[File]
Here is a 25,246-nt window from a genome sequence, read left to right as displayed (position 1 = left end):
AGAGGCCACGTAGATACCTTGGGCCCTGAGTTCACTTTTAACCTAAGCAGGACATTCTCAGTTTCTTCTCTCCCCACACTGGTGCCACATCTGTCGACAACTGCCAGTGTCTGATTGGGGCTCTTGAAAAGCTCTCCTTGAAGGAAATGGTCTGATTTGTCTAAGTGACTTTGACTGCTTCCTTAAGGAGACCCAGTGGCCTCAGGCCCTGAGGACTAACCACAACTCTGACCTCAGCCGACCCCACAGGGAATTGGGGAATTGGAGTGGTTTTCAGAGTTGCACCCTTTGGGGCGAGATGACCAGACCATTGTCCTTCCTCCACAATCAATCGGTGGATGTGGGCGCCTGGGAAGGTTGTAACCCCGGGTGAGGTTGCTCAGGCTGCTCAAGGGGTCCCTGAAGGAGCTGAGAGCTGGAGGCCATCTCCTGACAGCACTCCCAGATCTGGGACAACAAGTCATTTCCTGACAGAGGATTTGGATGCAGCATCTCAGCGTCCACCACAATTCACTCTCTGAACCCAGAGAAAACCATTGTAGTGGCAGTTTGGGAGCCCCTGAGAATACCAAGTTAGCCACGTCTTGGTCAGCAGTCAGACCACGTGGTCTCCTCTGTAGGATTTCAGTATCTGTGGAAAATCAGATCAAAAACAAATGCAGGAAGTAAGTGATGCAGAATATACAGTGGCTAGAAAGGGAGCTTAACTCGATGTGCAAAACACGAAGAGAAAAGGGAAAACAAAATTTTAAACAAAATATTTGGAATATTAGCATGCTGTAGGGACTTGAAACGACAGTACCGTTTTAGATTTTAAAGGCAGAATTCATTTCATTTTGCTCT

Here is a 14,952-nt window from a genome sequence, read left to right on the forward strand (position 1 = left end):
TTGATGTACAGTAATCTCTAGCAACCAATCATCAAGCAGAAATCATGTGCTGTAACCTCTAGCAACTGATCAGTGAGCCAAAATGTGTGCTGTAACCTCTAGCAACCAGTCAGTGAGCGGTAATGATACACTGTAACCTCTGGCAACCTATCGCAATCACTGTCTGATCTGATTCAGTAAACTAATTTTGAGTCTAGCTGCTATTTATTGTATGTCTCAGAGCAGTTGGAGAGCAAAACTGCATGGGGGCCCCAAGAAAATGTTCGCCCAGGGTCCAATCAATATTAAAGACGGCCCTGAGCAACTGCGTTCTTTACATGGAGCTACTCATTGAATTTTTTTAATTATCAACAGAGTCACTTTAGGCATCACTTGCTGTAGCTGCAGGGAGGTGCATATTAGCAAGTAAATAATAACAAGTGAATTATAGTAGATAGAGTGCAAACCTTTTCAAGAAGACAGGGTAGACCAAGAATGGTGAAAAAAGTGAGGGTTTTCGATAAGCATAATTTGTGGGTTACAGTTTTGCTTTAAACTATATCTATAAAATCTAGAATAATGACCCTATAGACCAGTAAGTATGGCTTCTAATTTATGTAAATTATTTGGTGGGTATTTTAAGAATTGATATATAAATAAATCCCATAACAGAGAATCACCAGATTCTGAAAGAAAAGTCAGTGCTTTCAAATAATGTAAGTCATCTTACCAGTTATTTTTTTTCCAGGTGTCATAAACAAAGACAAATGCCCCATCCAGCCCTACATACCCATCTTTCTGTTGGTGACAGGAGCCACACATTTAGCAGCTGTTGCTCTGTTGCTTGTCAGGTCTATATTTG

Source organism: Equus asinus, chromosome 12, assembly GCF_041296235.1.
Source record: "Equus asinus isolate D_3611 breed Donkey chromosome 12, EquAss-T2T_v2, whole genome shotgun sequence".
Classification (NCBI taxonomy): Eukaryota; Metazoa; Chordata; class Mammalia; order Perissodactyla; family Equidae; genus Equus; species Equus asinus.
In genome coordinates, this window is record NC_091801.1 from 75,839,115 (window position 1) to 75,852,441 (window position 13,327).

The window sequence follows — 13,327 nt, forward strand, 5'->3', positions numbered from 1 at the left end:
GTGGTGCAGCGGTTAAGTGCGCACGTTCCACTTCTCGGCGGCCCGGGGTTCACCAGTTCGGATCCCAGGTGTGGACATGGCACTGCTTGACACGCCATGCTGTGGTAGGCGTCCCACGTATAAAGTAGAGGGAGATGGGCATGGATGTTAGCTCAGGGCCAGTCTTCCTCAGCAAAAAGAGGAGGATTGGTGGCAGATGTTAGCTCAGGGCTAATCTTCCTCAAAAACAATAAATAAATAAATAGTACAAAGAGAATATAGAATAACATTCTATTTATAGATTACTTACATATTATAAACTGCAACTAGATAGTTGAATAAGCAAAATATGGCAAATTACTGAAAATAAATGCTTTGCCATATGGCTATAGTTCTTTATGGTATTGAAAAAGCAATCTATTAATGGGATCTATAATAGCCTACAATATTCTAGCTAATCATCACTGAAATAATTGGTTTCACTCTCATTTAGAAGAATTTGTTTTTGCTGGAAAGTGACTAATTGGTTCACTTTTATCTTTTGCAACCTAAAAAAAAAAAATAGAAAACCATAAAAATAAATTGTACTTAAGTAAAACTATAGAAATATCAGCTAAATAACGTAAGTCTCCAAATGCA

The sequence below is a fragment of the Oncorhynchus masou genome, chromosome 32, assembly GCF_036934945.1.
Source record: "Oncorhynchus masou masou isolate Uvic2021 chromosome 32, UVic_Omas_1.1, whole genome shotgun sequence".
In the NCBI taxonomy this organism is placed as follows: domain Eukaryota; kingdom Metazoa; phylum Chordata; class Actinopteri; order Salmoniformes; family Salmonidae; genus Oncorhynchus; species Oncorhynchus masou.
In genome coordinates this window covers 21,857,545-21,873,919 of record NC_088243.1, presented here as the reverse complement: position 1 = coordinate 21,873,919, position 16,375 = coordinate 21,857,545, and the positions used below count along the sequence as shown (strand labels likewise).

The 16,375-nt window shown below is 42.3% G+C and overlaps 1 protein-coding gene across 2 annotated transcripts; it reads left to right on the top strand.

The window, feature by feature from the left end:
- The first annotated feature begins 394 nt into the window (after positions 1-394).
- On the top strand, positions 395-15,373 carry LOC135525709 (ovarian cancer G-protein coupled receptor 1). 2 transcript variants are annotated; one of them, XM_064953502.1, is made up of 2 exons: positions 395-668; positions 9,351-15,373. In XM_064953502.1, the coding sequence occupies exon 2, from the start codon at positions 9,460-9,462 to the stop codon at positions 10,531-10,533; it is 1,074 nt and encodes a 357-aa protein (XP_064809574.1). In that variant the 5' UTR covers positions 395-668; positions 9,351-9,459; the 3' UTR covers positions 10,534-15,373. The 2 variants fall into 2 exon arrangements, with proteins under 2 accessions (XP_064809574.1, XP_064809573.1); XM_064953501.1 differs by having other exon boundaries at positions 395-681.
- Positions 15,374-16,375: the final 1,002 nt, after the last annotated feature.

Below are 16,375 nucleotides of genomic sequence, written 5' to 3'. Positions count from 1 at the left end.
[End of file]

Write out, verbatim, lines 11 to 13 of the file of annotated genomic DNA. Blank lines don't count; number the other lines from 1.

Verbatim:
The sequence below is a fragment of the Oncorhynchus masou genome, chromosome 32, assembly GCF_036934945.1.
Source record: "Oncorhynchus masou masou isolate Uvic2021 chromosome 32, UVic_Omas_1.1, whole genome shotgun sequence".
In the NCBI taxonomy this organism is placed as follows: domain Eukaryota; kingdom Metazoa; phylum Chordata; class Actinopteri; order Salmoniformes; family Salmonidae; genus Oncorhynchus; species Oncorhynchus masou.